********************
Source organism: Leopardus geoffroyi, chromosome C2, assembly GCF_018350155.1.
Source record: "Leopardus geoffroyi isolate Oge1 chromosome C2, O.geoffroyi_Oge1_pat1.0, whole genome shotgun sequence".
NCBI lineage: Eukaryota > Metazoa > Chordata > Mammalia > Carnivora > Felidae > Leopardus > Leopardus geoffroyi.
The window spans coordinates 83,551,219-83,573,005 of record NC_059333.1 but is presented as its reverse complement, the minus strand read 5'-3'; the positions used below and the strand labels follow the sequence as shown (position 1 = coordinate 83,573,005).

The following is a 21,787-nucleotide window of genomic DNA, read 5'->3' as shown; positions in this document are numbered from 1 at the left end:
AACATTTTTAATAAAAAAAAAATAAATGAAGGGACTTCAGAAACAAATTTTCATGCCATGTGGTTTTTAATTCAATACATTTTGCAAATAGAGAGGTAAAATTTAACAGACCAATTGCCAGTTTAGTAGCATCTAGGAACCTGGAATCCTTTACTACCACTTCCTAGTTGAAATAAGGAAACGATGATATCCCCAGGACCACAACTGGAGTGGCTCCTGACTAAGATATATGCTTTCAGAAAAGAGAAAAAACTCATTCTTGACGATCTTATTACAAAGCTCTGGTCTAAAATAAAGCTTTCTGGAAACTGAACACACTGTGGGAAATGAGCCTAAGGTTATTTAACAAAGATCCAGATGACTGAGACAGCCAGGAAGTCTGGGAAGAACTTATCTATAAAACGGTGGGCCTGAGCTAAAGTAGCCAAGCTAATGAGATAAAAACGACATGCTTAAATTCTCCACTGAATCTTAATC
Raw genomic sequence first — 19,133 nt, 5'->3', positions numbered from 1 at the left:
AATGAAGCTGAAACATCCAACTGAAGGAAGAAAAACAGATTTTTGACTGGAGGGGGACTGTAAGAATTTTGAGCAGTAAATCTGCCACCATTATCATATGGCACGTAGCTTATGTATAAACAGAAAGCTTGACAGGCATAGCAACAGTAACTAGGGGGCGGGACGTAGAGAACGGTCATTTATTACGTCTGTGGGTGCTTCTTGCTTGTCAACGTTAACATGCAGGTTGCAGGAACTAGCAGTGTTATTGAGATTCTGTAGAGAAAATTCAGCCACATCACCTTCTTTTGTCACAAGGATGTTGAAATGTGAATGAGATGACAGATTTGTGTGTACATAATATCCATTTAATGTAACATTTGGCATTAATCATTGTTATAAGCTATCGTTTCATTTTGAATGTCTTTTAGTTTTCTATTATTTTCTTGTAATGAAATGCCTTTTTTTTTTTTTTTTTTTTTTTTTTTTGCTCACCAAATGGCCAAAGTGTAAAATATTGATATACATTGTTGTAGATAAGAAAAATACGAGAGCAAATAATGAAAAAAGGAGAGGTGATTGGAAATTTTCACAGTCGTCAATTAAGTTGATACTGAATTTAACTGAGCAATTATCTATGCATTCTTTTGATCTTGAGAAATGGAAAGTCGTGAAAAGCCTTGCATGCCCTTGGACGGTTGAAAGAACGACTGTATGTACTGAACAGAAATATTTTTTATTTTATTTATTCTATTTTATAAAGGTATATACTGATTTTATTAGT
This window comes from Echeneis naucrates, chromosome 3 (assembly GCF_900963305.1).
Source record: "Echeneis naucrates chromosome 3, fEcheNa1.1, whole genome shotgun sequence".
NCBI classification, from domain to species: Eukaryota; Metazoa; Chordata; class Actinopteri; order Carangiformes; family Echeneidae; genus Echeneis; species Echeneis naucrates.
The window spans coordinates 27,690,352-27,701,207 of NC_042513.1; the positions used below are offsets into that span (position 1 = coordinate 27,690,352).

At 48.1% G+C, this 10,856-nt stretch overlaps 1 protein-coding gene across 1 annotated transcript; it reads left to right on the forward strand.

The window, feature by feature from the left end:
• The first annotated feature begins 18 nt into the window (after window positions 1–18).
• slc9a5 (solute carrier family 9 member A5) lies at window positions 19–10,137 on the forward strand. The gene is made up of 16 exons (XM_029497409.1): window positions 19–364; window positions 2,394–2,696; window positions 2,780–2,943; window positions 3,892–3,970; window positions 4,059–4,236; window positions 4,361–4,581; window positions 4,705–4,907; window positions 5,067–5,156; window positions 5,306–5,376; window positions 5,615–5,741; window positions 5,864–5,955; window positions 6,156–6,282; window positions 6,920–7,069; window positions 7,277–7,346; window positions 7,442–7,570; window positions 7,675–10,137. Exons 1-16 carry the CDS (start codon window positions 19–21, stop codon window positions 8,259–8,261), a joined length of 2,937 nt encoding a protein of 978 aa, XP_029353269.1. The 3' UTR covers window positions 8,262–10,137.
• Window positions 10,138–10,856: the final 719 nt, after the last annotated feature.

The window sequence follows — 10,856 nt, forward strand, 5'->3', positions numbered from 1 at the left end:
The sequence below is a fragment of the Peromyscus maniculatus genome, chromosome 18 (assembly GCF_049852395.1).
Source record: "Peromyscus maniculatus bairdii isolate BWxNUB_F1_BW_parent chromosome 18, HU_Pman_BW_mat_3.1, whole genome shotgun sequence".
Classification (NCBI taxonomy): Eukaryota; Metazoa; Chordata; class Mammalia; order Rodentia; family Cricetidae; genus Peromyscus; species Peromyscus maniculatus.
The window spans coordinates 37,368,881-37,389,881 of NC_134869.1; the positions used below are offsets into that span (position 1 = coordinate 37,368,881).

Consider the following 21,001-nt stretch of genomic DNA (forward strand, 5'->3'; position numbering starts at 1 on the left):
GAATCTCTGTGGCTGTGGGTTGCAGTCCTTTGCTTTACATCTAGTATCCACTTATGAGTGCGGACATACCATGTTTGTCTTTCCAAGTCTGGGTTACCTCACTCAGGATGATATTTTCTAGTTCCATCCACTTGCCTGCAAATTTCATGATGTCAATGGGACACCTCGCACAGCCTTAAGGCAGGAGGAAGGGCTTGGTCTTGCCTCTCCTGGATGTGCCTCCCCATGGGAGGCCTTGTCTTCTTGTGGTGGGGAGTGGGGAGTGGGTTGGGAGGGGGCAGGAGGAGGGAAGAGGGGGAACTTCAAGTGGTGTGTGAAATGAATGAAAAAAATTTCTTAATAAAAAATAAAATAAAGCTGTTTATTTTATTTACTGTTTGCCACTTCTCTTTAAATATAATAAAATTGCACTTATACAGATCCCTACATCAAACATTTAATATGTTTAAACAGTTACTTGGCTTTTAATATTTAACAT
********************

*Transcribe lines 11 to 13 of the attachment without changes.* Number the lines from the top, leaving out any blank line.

NCBI classification, from domain to species: Eukaryota; Metazoa; Chordata; class Actinopteri; order Carangiformes; family Echeneidae; genus Echeneis; species Echeneis naucrates.
The window spans coordinates 27,690,352-27,701,207 of NC_042513.1; the positions used below are offsets into that span (position 1 = coordinate 27,690,352).

At 48.1% G+C, this 10,856-nt stretch overlaps 1 protein-coding gene across 1 annotated transcript; it reads left to right on the forward strand.